Gareth Southgate believes that England’s performance at theWorld Cup this summer reminds him of Germany reaching the semi-finals at the 2006 tournament, which set the stage for eight years of dominance in international football.
England will play Belgium on Saturday afternoon in the third-place play-off in St Petersburg, but attention is already turning to the future of the England team. Especially the question of whether the progress made this summer, on and off the pitch, will be permanent.
In the immediate aftermath of the defeat to Croatia on Wednesday night, Southgate compared England’s performance to Germany reaching the semi-finals of the 2010 World Cup, where they lost to Spain, before going on to win the trophy four years later in Brazil.
But at his pre-match press conference in St Petersburg on Thursday afternoon, Southgate pointed to the example of Germany’s 2006 campaign, instead, which marked the emphatic start of a new cycle under Jurgen Klinsmann and Joachim Loew – just as this campaign was Southgate’s first for England. For Germany, 2006 also marked an important reconnection between the public and the team, after years of under-performance and disappointment. This England campaign could be the same powerful reset here.
“It reminds me more of Germany in 2006,” Southgate said at his press conference ahead of the third-place play-off. “Where the youth of the team, and the enthusiasm of their tournament back home, propelled the team back in the minds of their public. That is where we are. The downside of that is it took them another eight years to win it, and I’m not looking for eight years.”
England’s World Cup summer will be over on Saturday night, but Southgate hopes that when the Premier League starts next month the public will remember how much they connected with the England team this summer.
“Of course we go back into a different cycle where club football dominates, and we have the windows of internationals,” he said. “But the desire of our public is for players to play with pride, first and foremost, and they see a team who leave everything out on the pitch. They have done that without question. They enjoy a team with style, which we have. We’ve scored six in a game at a World Cup for the first time ever. They’ve got to know the players better. The perception of players is different with this group in particular. There will be an affinity there.”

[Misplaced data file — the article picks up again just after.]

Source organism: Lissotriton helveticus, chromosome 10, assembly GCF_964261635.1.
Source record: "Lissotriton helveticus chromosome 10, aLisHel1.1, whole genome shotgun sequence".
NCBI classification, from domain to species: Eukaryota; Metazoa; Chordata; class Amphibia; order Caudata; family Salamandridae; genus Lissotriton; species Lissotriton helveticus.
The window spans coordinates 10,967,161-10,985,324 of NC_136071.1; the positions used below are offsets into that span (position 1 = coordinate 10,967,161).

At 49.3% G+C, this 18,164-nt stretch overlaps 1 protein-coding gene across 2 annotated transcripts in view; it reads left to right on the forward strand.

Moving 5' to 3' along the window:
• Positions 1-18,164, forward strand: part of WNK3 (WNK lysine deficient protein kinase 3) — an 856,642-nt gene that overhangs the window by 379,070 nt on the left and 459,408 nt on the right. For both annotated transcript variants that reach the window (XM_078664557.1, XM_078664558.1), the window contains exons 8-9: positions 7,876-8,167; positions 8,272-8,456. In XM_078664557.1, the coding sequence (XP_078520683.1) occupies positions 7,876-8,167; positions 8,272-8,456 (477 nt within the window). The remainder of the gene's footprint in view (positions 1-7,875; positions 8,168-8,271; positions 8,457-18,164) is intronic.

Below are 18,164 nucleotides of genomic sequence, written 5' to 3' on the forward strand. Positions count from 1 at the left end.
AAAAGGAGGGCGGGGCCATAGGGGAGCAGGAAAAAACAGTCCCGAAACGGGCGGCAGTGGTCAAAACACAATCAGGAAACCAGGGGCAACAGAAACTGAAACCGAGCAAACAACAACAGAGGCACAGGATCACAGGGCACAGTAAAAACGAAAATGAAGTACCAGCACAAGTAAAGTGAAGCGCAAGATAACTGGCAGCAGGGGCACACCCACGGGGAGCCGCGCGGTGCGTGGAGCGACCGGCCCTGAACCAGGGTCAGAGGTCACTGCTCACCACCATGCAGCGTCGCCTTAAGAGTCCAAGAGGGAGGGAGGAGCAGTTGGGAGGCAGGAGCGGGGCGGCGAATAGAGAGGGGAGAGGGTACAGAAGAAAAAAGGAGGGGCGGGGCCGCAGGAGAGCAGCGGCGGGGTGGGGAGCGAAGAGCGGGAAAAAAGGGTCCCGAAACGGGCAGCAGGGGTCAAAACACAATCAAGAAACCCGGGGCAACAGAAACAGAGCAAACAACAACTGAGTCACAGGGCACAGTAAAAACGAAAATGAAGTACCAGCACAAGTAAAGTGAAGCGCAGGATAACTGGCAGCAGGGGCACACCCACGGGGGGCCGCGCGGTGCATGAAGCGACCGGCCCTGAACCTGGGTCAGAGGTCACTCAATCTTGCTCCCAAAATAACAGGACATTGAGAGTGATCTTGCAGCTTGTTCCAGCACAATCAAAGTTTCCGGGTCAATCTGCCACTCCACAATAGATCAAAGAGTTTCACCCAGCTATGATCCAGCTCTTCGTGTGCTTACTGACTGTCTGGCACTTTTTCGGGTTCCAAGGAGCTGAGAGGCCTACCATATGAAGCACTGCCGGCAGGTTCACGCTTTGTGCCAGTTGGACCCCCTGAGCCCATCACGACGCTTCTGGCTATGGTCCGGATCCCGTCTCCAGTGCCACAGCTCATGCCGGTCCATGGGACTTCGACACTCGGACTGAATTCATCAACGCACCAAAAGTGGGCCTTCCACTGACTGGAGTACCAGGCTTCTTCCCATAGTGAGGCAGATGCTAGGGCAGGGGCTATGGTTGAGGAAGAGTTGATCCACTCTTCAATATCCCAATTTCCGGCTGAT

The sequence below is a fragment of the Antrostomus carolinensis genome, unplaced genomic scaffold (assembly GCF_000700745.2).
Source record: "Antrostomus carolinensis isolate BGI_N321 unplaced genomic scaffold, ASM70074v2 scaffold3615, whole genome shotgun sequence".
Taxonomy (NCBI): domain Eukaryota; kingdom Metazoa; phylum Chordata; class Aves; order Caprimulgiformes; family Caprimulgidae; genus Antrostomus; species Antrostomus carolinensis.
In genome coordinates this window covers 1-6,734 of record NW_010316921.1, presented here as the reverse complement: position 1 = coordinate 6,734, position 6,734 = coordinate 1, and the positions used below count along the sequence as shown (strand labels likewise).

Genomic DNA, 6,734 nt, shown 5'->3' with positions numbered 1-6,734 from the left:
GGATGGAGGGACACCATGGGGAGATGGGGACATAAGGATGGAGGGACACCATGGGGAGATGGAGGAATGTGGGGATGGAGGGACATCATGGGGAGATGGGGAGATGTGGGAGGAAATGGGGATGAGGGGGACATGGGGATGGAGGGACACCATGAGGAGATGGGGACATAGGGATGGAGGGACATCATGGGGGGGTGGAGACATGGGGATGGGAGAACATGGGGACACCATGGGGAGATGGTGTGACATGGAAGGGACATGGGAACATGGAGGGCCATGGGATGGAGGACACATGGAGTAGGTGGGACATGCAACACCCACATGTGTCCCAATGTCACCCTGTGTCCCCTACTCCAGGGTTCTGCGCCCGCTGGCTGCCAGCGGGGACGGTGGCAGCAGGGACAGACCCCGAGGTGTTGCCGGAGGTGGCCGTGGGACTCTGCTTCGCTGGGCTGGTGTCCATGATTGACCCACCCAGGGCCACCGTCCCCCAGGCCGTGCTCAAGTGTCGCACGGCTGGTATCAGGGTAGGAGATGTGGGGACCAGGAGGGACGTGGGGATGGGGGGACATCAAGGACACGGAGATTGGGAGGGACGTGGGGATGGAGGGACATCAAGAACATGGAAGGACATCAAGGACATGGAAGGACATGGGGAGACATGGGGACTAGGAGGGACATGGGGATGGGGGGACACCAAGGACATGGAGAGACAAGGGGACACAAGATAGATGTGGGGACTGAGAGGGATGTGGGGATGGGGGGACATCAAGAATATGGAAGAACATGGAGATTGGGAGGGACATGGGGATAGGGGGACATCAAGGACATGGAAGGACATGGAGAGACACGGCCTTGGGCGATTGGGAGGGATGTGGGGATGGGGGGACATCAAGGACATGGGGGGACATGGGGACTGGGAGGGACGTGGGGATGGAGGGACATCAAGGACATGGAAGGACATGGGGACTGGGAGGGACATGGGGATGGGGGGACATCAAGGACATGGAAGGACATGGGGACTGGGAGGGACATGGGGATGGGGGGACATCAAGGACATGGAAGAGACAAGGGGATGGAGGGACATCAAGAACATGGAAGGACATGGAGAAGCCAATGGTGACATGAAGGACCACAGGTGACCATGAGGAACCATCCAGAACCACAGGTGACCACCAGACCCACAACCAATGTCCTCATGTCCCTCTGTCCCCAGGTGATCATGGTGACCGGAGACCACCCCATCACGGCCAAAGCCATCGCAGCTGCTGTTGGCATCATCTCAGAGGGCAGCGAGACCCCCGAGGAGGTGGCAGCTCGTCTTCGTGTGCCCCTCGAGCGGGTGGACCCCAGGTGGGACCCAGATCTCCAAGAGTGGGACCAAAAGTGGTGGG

Regardless of what happens next, Southgate said that that affinity his team have helped to generate will stay with him and his team forever. “The support we’ve had from home is immense,” he said. “To have been able to make a difference is something that will live with us all forever. The country has united behind football. That’s maybe more important than the performances in some respects.”
Southgate hopes that the England team will now end their campaign in the right way with a win against Belgium, which would win them the third-placed medal, which would be their best performance since 1966. While Southgate said it was a difficult time for the England team since they lost to Croatia on Wednesday, he wanted his team to respond by winning the play-off in the best possible way.
“We owe it as much to ourselves as to our nation to finish well,” Southgate said. “We’ve set the standard of how we work, the standard of how we play, and we want to maintain those standards right to the end. The players did that this morning in training. Everyone wants to play.”